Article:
|Alexander Law, Australia|
Team sports. Be it in any shape or form, we seem to have a play in one during our lives.
Encouragement to participate in sports that involve more than one person is encouraged from the day you begin school. All those compulsory sports that some, like myself, did not enjoy were designed to encourage cooperation and bring esprit de corps in a team.
Ever since I was a child, I never liked team sports. I dislike the co-dependence of others and the pressure on you to perform well. Thus, I never performed well in team sports, and was called a loner. I found passion in swimming and tennis and gymnastics, and excelled accordingly.
Reading various articles in motoring magazines describes Formula 1 drivers as addicted to dangers, thrills and loners. Indeed, Ayrton Senna was sometimes seen as distant, cold, aloof and heartless. His driving and actions (Suzuka 1990) showed that the victory is the paramount goal in Formula One, and anything less than what you can best achieve is not acceptable, given the equipment at the driver's disposal.
In most teams, there is usually what is designated their "Number One" drivers and "Number Two" drivers. Most people are familiar with this idea, and in 1997, Arrows, Ferrari, Prost, Sauber and Stewart have their "Number One" drivers. Williams, Jordan, McLaren, Benetton and possibly Minardi don't have fixed team orders. The order is decided on the track.
Williams, Jordan and McLaren have won championships with this, but taking this path is wrought with danger. Williams and McLaren have been witness to ugly battles within the team when the question of Number One came into question.
Back to 1986 and 1987, Nigel Mansell and Nelson Piquet fought within Williams for glory and the result was Prost winning the 1986 Drivers Championship, and a finish to the 1987 Championship that Piquet "didn't want to end in that manner." At McLaren, when in 1989, the Championship came to a head at the famous chicane at Suzuka between Prost and Senna. Even if there is a designated Number One driver, this doesn't always work. Alan Jones and Carlos Reutemann at Williams are a prime example of this in 1981.
But, anyway, back to reality.
After watching Suzuka 1997, I'll say that I've seen one of the most unbelievable acts of teamwork and sacrifice in Formula One ever. It has been the first time that I've seen two drivers work together to a common goal. Irvine was leading in Japan by twelve and fifteen seconds and then slowed up to 6 seconds a lap to let Schumacher pass and then balk Villeneuve while Michael ran away with the victory. The goal was simple - Victory for Schumacher to enable him to stay in the championship.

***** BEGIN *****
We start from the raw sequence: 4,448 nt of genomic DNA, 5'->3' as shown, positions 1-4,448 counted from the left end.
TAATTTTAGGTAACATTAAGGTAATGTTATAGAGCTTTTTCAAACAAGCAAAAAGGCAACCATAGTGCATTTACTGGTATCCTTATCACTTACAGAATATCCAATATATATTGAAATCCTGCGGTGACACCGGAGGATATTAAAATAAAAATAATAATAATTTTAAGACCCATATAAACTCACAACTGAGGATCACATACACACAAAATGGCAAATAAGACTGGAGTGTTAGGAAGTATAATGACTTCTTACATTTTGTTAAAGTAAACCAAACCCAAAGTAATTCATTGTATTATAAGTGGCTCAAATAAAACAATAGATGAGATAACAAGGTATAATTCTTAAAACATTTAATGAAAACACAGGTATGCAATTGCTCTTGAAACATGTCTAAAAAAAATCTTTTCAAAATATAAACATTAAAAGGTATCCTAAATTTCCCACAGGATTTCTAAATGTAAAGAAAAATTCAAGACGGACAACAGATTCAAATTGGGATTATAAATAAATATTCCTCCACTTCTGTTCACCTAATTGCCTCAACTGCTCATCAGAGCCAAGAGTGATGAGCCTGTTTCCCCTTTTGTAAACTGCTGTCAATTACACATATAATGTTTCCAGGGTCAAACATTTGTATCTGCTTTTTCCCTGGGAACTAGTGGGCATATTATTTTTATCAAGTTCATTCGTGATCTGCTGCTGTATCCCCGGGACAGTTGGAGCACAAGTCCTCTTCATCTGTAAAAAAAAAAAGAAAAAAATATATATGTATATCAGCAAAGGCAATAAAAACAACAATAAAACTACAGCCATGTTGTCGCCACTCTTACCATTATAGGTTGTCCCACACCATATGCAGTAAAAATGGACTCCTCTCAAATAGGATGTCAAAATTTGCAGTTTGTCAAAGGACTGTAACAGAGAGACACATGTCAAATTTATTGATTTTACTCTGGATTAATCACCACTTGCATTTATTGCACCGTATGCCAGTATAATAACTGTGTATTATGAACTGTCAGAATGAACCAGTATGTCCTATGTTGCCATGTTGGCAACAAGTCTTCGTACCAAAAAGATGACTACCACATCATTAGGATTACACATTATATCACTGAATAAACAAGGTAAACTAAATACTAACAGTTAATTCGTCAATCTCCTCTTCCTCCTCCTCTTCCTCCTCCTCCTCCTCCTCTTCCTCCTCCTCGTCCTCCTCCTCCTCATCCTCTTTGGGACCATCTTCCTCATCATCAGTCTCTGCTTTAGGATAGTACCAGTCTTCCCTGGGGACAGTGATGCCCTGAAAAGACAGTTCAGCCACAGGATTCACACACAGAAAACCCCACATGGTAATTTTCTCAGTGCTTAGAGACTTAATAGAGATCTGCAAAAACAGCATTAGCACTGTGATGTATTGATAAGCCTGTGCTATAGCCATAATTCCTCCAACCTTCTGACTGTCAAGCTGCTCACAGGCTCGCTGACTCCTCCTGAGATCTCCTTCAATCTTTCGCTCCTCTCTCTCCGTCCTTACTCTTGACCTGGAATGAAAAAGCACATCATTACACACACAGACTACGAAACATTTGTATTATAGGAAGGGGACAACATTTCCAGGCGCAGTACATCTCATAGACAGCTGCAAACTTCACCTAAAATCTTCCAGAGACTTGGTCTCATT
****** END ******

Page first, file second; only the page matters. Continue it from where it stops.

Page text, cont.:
At Jerez, it happened again, only this time for Williams. After both Schumacher and Villeneuve pitted, the order was Frentzen, Hakkinen, Coulthard and the Villeneuve. While the two McLarens pitted in quick procession, Frentzen held up Schumacher long enough to give Villeneuve a chance to catch up to Michael, and eventually put that move that sealed the fate of the 1997 Championship.
I'm not one to question team roles, but doesn't it seem better to have just the two contenders dice it out like in Jerez rather than the blocking role that Irvine played in Suzuka? Not necessarily. How much is Formula One a team sport? Very much so in my opinion.
Let's start with the pitstop. As a driver comes in, you have eighteen or more mechanics swarm over the car, changing tyres, refueling, wiping visors, cleaning radiator ducts. There have been a number of races where the pitstop has had an influence.
Monza 1997. We see both Coulthard and Alesi come into the pits line astern. They leave line astern, albeit in the reverse order, all because of the McLaren pitstop being just a little faster than the Benetton one. Silverstone, and Villeneuve lost multiple places when his wheel nut was damaged.
Murray Walker said very correctly during the ITV Jerez telecast that Formula One is not just about the drivers and the engines and the chassis, but about the mechanics, the designers, the team as such. Then, does that mean the roles that both Irvine and Frentzen served (at the respective races) were right? Alan Jones thought not in Suzuka, when Irvine blocking Villeneuve allowed Schumacher to get away. He seemed to approve more of Frentzen's tactics at Jerez, though, although he was not questioned about it.
Anyhow, it made for a great end to 1997, and a new champion.
Alexander is 18 years old and currently studying first year Arts/Science at Monash University in Australia. He loves all forms of motorsport, especially Rallying and open-wheeler racing. His goal is completing my Psychology Doctorate in 7 years time and work in amateur and professional theatre.
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